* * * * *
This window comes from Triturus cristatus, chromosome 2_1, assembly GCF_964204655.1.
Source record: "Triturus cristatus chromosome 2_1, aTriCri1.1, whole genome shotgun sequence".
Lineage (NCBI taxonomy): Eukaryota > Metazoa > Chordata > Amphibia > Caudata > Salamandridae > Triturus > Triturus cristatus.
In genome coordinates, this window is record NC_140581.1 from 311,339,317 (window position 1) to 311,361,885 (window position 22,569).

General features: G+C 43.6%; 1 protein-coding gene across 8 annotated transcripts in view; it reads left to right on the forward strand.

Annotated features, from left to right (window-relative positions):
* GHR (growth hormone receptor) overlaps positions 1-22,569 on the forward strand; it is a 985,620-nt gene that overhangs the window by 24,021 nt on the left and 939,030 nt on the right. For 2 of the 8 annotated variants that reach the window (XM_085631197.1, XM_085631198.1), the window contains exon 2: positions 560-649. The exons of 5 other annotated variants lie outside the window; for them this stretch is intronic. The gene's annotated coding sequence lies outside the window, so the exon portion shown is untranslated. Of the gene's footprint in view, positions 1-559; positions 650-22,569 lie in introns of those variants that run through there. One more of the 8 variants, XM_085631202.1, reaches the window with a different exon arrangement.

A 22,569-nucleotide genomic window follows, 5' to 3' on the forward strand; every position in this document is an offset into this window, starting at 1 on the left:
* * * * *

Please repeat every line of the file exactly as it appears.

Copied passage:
This window comes from Triturus cristatus, chromosome 2_1, assembly GCF_964204655.1.
Source record: "Triturus cristatus chromosome 2_1, aTriCri1.1, whole genome shotgun sequence".
Lineage (NCBI taxonomy): Eukaryota > Metazoa > Chordata > Amphibia > Caudata > Salamandridae > Triturus > Triturus cristatus.
In genome coordinates, this window is record NC_140581.1 from 311,339,317 (window position 1) to 311,361,885 (window position 22,569).

General features: G+C 43.6%; 1 protein-coding gene across 8 annotated transcripts in view; it reads left to right on the forward strand.

Annotated features, from left to right (window-relative positions):
* GHR (growth hormone receptor) overlaps positions 1-22,569 on the forward strand; it is a 985,620-nt gene that overhangs the window by 24,021 nt on the left and 939,030 nt on the right. For 2 of the 8 annotated variants that reach the window (XM_085631197.1, XM_085631198.1), the window contains exon 2: positions 560-649. The exons of 5 other annotated variants lie outside the window; for them this stretch is intronic. The gene's annotated coding sequence lies outside the window, so the exon portion shown is untranslated. Of the gene's footprint in view, positions 1-559; positions 650-22,569 lie in introns of those variants that run through there. One more of the 8 variants, XM_085631202.1, reaches the window with a different exon arrangement.

A 22,569-nucleotide genomic window follows, 5' to 3' on the forward strand; every position in this document is an offset into this window, starting at 1 on the left: